Tariff regulation for district heating

An established heat network has the characteristics of a natural monopoly. This makes abuse of market power by a heat supplier conceivable and motivates tariff regulation for (small) consumers. The current regulation stipulates a tariff at or below the cost for heating with gas; the gas reference. This gas reference will become less relevant in the long-term because there is a policy to use less natural gas and to levy higher taxes on natural gas. Therefore the Ministry of Economic Affairs and Climate has asked SiRM to investigate alternatives.

Publication 8 February 2019

Heating-network tariff regulations for small-scale users (e.g. households and small enterprises) are complex due to the sector’s heterogeneity, with municipalities playing an important role in establishing a heating network and difficulties sourcing sufficient heat production in some situations. Suppliers face variable degrees of competition in some phases of the network’s construction and operation or the future. The grid competition typical for electricity and gas grids is virtually impossible in small customers’ heat distribution grids and any 'third party access' for small consumers has limited impact.

An existing heat network has the characteristics of a monopoly. The lack of market competition leads to calls for additional supervisory regulation of heat suppliers. Our assessment framework examines whether regulation protects consumers against excessive tariffs and improve suppliers’ operational efficiency, investment and service levels. In addition, effective regulation must consider the local situation, contribute to the investment climate and facilitate sustainability objectives. Preconditions for establishing regulation include economical supervisory and administrative costs, acceptable implementation costs and support from (small) consumers.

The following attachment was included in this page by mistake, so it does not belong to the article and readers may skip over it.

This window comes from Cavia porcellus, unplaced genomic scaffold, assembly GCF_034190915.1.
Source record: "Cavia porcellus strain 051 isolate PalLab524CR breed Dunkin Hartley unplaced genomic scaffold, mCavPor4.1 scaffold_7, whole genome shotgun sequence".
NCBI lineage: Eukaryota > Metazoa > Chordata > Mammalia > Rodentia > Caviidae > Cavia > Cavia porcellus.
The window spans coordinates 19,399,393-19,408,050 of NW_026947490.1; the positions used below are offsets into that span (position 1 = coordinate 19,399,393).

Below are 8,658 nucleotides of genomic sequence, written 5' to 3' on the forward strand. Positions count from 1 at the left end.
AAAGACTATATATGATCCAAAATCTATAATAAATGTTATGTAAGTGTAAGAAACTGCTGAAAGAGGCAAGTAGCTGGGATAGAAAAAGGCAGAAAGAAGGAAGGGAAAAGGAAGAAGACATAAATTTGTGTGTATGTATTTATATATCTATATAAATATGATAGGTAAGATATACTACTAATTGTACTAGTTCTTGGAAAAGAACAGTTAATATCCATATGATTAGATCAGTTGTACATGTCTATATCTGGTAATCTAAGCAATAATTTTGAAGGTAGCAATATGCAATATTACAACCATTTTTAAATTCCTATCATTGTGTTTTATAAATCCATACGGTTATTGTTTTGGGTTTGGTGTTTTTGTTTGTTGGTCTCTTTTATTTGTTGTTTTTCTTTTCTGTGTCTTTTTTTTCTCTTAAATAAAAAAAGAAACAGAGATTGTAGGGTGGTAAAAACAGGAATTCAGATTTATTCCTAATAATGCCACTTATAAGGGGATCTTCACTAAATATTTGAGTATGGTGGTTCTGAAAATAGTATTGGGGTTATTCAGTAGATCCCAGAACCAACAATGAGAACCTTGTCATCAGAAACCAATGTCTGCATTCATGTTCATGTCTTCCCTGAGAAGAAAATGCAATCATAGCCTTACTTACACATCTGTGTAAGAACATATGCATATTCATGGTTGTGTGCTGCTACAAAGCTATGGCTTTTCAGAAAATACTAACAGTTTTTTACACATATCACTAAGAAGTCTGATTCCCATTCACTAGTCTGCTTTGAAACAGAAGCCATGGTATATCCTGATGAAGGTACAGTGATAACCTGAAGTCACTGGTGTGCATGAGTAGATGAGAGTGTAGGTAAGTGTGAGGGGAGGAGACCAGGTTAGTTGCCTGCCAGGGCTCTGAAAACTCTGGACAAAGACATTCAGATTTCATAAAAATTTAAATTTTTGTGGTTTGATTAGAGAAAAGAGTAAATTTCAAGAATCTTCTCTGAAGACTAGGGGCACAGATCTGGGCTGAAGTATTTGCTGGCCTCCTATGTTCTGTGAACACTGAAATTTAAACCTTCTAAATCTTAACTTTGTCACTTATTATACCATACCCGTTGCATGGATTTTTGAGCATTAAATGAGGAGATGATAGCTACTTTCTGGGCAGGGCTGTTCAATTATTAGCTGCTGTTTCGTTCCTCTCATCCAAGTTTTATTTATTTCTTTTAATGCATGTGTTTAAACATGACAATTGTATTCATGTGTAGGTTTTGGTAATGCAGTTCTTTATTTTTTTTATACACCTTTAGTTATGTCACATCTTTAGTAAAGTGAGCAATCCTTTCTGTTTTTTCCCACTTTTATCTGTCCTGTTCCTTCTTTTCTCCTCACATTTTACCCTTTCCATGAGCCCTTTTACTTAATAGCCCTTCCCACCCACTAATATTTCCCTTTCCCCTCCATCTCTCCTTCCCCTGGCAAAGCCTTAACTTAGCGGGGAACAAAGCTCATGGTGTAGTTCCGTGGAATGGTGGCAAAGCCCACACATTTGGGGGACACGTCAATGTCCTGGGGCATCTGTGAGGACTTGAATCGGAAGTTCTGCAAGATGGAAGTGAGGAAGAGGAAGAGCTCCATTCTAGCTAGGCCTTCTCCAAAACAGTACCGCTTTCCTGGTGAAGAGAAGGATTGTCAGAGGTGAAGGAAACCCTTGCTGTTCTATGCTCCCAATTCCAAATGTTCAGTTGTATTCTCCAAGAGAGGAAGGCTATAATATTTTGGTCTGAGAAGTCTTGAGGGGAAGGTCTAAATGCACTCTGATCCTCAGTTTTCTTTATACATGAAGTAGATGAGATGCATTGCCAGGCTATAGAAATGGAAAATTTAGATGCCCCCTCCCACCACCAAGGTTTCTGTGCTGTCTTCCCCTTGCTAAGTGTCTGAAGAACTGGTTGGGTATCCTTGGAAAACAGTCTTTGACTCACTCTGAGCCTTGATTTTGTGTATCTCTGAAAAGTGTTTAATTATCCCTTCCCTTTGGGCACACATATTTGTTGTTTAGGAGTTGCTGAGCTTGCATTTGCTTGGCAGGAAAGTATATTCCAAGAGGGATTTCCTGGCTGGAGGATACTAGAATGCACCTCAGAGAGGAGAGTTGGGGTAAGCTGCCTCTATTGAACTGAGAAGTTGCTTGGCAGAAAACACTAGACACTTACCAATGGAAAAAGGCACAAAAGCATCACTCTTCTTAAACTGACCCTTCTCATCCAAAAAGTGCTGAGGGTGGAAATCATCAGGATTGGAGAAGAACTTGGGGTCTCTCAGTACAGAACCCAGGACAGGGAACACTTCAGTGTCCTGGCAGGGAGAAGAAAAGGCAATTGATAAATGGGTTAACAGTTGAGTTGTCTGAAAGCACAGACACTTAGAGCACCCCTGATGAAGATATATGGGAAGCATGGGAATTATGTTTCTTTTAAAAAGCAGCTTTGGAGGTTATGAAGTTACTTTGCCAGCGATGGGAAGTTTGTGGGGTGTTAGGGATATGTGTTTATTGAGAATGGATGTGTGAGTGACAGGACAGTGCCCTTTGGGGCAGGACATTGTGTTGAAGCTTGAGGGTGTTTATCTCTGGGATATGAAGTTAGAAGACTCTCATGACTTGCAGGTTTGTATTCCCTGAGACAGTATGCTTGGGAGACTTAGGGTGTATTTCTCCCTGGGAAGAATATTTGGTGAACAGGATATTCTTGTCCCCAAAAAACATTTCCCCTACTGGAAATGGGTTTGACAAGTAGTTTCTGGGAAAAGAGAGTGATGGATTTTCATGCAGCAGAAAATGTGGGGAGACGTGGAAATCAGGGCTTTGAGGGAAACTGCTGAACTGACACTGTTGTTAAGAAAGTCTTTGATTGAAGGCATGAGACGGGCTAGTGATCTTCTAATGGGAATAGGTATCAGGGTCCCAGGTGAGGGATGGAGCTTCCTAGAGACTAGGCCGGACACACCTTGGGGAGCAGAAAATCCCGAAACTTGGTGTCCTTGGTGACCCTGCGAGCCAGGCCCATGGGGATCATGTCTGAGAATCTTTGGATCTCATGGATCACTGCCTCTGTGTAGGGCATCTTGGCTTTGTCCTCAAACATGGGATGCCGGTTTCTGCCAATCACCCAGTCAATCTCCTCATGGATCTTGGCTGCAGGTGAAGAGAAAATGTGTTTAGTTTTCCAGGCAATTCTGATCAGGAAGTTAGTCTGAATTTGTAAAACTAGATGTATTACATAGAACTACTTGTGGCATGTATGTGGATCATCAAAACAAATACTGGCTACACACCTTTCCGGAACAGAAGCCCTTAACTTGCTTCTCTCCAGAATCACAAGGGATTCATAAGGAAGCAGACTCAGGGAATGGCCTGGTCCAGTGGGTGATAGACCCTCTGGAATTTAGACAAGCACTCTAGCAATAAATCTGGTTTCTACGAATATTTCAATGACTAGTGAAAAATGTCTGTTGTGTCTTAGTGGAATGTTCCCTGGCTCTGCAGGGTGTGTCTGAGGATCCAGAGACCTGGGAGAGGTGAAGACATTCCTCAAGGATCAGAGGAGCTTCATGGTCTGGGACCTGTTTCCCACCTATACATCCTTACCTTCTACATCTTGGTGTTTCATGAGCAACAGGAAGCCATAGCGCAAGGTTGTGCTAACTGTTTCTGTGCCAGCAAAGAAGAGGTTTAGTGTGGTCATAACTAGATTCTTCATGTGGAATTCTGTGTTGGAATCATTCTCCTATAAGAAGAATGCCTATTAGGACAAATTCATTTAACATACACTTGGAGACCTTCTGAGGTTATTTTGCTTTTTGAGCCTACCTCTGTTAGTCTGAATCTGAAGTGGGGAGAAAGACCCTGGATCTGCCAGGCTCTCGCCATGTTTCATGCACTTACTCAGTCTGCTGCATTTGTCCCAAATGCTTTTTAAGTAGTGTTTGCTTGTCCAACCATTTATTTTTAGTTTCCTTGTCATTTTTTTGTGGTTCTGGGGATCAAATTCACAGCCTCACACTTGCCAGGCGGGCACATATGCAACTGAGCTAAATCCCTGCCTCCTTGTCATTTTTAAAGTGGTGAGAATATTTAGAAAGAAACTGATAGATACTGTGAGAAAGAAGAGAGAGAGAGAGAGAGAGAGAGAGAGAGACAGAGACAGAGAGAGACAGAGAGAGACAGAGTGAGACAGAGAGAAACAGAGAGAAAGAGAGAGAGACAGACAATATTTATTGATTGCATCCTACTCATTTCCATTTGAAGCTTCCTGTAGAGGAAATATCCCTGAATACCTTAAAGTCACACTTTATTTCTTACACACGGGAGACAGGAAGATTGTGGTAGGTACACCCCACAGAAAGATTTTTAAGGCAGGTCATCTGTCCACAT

We identified three broad methods of tariff regulation:

  • Tariffs set by the heat supplier combined with transparency rules
  • National reference rates set by the regulator, possibly by technology
  • Rates set by a regulator per heat supplier or heat network.

All regulation methods must account for the difference between existing and planned networks and incorporate a shared understanding of excess profit. There is a role for the regulator (ACM) to ensure consumer protection in all three, although the regulator needs sufficient information to carry out its work effectively.

We conclude that no single regulation method scores highest in our assessment framework. We thus recommend regulation customization. Since each regulation method has advantages and disadvantages, hybrid forms may be the optimal choice.

Written by

Jan-Peter Heida
Mainly active in Healthcare, Strategy consulting, Regulated markets and Competition
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